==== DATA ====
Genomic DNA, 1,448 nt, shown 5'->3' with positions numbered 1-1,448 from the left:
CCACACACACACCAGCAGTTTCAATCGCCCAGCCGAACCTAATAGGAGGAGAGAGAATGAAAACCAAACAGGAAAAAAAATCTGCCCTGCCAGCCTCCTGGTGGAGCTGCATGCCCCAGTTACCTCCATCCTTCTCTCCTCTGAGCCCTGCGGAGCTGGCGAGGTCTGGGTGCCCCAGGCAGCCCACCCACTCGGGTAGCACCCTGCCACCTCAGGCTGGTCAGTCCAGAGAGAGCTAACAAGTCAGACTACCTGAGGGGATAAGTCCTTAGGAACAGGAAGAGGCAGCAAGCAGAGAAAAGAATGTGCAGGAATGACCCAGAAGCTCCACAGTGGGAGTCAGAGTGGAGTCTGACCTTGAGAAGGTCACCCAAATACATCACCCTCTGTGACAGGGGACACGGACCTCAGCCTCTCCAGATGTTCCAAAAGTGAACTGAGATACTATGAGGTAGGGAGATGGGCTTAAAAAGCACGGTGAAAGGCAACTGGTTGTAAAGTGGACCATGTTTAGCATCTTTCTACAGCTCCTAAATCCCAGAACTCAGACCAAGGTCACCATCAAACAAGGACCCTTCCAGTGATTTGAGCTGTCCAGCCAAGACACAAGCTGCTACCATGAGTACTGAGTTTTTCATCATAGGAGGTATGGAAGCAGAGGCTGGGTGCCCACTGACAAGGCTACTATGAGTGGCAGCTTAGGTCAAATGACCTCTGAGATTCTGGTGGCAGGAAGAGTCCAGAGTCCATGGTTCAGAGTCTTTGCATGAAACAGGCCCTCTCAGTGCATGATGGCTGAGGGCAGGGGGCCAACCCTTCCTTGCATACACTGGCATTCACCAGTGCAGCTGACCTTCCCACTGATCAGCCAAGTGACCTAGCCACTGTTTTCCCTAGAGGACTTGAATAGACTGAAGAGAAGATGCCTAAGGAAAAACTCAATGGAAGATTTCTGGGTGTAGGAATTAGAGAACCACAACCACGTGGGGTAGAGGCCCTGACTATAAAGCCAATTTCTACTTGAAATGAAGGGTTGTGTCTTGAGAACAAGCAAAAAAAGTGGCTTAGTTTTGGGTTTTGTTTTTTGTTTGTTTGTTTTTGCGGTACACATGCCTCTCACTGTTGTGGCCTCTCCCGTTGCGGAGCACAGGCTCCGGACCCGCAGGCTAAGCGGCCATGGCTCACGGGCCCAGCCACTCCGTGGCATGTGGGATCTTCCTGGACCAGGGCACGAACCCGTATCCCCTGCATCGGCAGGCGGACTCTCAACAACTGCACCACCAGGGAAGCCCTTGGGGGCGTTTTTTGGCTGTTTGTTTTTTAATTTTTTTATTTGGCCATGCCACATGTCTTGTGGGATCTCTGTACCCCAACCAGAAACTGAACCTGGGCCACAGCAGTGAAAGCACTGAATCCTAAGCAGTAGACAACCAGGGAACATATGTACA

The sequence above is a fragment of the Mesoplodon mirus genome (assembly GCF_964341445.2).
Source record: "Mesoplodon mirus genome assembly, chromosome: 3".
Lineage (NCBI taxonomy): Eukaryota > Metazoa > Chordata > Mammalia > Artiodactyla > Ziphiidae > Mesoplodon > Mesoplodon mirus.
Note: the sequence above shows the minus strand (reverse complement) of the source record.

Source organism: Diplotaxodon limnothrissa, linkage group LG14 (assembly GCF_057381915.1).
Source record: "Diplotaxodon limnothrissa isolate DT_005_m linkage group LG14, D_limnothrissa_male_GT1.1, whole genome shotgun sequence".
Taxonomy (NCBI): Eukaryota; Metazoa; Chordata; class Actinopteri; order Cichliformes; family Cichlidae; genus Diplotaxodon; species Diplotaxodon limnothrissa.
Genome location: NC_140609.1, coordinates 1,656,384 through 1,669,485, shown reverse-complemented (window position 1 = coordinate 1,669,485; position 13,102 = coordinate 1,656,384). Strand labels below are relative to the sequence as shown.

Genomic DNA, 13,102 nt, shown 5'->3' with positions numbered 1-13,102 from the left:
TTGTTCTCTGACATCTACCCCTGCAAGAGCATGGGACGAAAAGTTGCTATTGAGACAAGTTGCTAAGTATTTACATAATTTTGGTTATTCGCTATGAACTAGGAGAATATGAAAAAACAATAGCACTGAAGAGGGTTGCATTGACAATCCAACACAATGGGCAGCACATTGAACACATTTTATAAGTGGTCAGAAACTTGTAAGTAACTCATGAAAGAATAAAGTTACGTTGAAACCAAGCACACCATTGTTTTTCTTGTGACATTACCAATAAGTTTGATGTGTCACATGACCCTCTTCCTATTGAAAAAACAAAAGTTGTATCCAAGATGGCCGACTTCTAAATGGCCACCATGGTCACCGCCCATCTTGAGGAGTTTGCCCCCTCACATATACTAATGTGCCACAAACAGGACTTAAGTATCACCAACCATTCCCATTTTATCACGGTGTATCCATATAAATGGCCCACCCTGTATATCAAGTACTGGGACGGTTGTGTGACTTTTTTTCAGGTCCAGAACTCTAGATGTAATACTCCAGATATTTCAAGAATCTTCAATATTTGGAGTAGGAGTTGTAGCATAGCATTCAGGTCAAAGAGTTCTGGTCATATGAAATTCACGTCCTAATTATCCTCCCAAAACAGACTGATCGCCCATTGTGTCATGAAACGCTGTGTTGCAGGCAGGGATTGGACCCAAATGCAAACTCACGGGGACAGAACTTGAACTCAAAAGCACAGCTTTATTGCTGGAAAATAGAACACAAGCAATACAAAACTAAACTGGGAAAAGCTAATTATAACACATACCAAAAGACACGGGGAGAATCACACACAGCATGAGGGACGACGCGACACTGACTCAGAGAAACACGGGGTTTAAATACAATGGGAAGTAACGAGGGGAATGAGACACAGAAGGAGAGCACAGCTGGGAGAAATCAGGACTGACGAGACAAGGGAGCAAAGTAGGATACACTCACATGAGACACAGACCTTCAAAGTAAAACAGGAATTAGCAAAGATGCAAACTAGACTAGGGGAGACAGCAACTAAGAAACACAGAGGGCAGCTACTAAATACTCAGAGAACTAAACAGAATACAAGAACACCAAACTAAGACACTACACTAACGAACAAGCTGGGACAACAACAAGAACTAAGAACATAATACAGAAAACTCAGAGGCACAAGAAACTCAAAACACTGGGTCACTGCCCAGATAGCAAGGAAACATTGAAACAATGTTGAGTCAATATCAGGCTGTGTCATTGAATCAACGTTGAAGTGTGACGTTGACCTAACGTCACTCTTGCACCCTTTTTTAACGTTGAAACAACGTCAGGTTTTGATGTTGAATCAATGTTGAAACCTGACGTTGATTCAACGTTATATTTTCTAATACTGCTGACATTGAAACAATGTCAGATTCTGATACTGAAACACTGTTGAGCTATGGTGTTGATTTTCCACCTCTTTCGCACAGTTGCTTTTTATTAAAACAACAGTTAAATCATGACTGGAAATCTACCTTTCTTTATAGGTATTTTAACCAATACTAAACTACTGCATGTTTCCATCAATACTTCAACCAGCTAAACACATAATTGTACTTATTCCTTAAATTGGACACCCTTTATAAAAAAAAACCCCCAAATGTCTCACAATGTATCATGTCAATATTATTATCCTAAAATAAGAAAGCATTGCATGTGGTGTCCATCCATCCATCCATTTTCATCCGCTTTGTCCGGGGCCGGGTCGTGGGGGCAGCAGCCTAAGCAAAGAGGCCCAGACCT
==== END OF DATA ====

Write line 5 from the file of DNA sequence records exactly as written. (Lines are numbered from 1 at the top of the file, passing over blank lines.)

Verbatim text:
Lineage (NCBI taxonomy): Eukaryota > Metazoa > Chordata > Mammalia > Artiodactyla > Ziphiidae > Mesoplodon > Mesoplodon mirus.